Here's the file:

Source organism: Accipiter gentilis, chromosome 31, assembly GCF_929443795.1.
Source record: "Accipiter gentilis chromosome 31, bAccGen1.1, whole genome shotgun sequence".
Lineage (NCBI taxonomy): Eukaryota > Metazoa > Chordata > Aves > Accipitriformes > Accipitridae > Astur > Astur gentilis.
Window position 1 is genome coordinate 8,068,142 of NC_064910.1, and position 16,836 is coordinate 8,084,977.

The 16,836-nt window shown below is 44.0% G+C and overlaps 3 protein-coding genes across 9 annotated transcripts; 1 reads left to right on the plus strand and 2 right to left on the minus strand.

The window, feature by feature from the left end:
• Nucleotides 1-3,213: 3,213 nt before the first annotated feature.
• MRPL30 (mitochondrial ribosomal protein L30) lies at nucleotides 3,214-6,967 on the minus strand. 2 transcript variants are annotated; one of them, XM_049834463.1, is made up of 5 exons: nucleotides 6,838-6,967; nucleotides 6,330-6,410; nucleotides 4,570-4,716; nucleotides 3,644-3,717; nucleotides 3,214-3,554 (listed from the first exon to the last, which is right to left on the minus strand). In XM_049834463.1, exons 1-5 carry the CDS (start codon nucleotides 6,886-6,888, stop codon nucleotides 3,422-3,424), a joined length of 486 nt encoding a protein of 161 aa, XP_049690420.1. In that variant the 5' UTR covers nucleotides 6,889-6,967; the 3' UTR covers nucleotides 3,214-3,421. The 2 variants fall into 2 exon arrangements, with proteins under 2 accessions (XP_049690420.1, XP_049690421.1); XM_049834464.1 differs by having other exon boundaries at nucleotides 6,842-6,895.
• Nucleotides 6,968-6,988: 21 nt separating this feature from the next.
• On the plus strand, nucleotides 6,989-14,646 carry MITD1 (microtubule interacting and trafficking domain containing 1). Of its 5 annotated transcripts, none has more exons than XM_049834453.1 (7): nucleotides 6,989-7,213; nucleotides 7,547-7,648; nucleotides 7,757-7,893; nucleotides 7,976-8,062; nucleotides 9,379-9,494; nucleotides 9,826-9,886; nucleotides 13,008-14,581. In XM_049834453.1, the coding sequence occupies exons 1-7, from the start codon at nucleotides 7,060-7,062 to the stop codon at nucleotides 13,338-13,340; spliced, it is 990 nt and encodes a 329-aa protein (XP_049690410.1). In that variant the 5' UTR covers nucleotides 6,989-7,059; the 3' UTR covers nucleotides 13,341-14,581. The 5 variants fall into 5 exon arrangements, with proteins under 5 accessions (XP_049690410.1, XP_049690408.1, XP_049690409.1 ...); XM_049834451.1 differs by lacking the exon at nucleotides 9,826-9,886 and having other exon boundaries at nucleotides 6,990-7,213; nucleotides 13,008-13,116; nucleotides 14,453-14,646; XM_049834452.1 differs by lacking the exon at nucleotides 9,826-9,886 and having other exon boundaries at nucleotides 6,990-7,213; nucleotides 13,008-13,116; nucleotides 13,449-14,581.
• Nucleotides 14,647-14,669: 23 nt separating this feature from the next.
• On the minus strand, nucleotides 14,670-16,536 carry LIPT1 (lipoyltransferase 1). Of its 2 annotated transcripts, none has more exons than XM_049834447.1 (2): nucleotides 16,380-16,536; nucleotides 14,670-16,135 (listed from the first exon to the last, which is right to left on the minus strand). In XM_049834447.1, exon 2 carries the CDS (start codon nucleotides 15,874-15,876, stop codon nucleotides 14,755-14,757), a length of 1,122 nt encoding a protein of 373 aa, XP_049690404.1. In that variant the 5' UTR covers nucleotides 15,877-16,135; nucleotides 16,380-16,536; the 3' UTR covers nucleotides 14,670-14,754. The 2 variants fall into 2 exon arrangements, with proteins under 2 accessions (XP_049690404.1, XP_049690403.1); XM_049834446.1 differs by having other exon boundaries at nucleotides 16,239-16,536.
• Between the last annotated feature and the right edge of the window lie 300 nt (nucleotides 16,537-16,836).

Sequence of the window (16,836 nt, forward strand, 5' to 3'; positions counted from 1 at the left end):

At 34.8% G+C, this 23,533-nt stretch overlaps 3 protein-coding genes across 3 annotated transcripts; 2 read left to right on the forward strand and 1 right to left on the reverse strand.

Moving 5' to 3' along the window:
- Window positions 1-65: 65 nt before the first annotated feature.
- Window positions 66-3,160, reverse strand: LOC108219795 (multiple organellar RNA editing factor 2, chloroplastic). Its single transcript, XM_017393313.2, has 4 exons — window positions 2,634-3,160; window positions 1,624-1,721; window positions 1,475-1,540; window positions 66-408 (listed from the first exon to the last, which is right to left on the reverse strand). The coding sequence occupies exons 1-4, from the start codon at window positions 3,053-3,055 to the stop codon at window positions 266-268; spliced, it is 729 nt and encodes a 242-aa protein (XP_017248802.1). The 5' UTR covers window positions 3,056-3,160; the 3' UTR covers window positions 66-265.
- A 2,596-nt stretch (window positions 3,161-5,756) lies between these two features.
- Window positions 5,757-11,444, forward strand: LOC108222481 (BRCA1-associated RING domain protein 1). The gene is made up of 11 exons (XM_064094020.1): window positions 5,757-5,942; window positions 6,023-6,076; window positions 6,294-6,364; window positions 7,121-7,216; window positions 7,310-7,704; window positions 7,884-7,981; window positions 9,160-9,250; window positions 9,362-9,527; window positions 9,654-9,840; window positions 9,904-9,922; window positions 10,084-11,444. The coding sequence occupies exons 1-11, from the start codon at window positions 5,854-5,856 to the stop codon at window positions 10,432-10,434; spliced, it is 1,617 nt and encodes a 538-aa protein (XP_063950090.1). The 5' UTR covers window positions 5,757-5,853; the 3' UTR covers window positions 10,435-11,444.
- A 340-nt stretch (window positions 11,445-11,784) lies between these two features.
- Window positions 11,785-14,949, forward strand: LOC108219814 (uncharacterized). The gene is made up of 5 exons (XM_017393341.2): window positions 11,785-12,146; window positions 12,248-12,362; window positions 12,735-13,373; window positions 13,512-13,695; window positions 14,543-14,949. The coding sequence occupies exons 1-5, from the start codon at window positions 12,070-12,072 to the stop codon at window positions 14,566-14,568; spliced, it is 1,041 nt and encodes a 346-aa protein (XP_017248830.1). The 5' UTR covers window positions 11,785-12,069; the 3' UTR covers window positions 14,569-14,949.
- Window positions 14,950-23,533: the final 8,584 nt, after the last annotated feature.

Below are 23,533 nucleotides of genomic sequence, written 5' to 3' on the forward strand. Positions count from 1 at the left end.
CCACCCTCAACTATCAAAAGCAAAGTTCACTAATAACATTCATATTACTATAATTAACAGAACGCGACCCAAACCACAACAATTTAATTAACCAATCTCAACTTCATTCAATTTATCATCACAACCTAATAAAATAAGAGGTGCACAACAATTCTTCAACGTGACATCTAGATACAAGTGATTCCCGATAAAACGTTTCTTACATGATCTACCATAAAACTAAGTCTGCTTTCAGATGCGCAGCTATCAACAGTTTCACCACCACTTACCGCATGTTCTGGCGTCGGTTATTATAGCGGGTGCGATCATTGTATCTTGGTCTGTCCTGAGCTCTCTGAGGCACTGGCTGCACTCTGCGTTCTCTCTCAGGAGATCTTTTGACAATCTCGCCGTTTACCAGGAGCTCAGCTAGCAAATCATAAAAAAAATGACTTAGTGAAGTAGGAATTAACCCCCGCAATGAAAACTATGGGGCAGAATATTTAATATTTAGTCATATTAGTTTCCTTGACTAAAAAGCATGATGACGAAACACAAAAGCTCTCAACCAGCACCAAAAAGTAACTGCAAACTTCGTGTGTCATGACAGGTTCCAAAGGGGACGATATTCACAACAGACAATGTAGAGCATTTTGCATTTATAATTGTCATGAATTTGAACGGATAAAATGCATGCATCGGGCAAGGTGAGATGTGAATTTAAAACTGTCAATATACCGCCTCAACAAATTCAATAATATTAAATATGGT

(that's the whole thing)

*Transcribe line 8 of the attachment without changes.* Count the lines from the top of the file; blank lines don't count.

• MRPL30 (mitochondrial ribosomal protein L30) lies at nucleotides 3,214-6,967 on the minus strand. 2 transcript variants are annotated; one of them, XM_049834463.1, is made up of 5 exons: nucleotides 6,838-6,967; nucleotides 6,330-6,410; nucleotides 4,570-4,716; nucleotides 3,644-3,717; nucleotides 3,214-3,554 (listed from the first exon to the last, which is right to left on the minus strand). In XM_049834463.1, exons 1-5 carry the CDS (start codon nucleotides 6,886-6,888, stop codon nucleotides 3,422-3,424), a joined length of 486 nt encoding a protein of 161 aa, XP_049690420.1. In that variant the 5' UTR covers nucleotides 6,889-6,967; the 3' UTR covers nucleotides 3,214-3,421. The 2 variants fall into 2 exon arrangements, with proteins under 2 accessions (XP_049690420.1, XP_049690421.1); XM_049834464.1 differs by having other exon boundaries at nucleotides 6,842-6,895.